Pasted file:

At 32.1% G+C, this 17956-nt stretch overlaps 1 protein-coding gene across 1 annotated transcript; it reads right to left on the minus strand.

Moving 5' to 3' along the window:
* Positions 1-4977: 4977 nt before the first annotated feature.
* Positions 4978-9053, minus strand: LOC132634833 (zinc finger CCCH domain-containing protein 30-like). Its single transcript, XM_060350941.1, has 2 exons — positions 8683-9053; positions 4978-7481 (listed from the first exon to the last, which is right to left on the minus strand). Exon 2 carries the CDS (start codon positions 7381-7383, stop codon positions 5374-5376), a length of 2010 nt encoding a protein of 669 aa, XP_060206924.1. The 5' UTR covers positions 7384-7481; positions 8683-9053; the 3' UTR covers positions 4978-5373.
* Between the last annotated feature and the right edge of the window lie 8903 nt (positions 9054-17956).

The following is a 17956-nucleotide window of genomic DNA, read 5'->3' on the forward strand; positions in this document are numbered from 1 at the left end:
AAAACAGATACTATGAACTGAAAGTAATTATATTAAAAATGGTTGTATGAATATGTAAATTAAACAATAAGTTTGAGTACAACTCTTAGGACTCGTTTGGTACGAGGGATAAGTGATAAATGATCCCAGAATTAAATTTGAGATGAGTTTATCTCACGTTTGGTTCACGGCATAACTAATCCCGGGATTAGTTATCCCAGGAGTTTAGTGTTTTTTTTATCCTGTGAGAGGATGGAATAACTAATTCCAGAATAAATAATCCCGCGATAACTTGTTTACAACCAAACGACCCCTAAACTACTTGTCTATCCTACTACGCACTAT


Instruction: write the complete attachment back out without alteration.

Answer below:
At 32.1% G+C, this 17956-nt stretch overlaps 1 protein-coding gene across 1 annotated transcript; it reads right to left on the minus strand.

Moving 5' to 3' along the window:
* Positions 1-4977: 4977 nt before the first annotated feature.
* Positions 4978-9053, minus strand: LOC132634833 (zinc finger CCCH domain-containing protein 30-like). Its single transcript, XM_060350941.1, has 2 exons — positions 8683-9053; positions 4978-7481 (listed from the first exon to the last, which is right to left on the minus strand). Exon 2 carries the CDS (start codon positions 7381-7383, stop codon positions 5374-5376), a length of 2010 nt encoding a protein of 669 aa, XP_060206924.1. The 5' UTR covers positions 7384-7481; positions 8683-9053; the 3' UTR covers positions 4978-5373.
* Between the last annotated feature and the right edge of the window lie 8903 nt (positions 9054-17956).

The following is a 17956-nucleotide window of genomic DNA, read 5'->3' on the forward strand; positions in this document are numbered from 1 at the left end:
AAAACAGATACTATGAACTGAAAGTAATTATATTAAAAATGGTTGTATGAATATGTAAATTAAACAATAAGTTTGAGTACAACTCTTAGGACTCGTTTGGTACGAGGGATAAGTGATAAATGATCCCAGAATTAAATTTGAGATGAGTTTATCTCACGTTTGGTTCACGGCATAACTAATCCCGGGATTAGTTATCCCAGGAGTTTAGTGTTTTTTTTATCCTGTGAGAGGATGGAATAACTAATTCCAGAATAAATAATCCCGCGATAACTTGTTTACAACCAAACGACCCCTAAACTACTTGTCTATCCTACTACGCACTAT